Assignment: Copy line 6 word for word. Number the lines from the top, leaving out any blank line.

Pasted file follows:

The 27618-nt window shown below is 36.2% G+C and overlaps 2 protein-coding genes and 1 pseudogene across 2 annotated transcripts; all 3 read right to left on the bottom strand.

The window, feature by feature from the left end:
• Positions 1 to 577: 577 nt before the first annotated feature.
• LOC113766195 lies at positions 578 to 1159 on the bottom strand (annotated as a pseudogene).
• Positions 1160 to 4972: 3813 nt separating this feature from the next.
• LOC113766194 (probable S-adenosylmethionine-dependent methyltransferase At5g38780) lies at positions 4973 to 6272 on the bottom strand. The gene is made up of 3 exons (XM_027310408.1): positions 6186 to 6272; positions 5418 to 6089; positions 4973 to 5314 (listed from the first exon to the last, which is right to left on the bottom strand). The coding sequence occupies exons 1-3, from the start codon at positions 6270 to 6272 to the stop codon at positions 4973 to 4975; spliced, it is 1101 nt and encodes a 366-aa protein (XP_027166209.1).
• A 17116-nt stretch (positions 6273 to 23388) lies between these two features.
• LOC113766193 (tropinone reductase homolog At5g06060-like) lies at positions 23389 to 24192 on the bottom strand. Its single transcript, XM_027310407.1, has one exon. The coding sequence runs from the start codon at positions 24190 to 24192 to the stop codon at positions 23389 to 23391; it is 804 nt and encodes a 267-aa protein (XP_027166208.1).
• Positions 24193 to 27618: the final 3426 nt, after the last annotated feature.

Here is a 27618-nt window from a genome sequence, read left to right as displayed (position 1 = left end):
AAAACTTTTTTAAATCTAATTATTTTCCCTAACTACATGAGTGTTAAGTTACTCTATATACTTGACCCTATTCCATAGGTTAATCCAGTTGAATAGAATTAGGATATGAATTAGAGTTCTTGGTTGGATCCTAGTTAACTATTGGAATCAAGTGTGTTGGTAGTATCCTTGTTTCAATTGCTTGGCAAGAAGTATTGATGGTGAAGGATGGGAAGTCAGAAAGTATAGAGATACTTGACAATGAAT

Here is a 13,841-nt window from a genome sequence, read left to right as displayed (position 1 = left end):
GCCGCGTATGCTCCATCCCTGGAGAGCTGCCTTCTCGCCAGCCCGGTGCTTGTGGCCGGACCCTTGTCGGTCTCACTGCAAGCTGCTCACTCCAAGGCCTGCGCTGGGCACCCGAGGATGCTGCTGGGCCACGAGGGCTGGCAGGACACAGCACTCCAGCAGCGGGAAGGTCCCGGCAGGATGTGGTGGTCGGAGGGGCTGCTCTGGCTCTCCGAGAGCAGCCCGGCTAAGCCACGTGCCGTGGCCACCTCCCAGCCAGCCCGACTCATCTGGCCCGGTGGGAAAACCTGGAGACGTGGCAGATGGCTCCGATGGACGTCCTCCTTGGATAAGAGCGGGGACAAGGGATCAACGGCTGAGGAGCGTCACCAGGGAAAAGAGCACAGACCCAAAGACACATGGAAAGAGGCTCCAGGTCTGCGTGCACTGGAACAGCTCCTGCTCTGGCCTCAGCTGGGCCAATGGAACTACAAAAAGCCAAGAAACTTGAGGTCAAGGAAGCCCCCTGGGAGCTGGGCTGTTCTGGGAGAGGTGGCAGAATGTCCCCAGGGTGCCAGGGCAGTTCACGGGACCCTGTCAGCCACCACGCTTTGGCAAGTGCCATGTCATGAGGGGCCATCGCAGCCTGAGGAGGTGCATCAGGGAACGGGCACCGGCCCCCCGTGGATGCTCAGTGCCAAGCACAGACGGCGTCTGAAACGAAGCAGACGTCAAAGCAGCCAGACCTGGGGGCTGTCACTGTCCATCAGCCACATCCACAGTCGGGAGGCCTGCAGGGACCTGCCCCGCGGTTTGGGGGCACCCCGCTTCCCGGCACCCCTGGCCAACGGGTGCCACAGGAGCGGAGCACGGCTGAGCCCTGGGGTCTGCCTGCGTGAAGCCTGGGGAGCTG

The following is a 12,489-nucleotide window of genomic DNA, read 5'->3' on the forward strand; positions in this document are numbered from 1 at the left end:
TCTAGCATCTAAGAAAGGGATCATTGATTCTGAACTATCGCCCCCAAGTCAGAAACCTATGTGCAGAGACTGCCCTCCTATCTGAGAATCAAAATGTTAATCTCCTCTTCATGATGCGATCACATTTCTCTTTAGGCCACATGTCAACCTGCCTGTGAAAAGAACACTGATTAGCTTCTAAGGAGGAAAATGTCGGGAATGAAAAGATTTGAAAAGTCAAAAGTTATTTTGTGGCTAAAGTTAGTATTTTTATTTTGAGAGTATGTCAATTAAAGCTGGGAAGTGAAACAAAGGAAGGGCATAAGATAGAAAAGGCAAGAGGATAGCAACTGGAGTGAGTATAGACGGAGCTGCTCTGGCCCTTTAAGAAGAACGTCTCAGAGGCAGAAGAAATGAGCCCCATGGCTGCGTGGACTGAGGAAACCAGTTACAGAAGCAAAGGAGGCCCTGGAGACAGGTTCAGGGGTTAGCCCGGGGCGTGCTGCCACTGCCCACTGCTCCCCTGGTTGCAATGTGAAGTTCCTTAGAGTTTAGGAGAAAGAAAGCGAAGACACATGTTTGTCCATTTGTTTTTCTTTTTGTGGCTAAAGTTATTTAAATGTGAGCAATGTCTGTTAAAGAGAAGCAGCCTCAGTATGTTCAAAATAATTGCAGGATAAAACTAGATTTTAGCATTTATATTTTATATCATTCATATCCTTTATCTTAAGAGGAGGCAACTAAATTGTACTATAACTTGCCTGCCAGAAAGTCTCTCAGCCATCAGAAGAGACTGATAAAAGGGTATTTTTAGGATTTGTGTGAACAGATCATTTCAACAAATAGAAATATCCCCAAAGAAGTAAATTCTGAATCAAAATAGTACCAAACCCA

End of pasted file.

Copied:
• LOC113766194 (probable S-adenosylmethionine-dependent methyltransferase At5g38780) lies at positions 4973 to 6272 on the bottom strand. The gene is made up of 3 exons (XM_027310408.1): positions 6186 to 6272; positions 5418 to 6089; positions 4973 to 5314 (listed from the first exon to the last, which is right to left on the bottom strand). The coding sequence occupies exons 1-3, from the start codon at positions 6270 to 6272 to the stop codon at positions 4973 to 4975; spliced, it is 1101 nt and encodes a 366-aa protein (XP_027166209.1).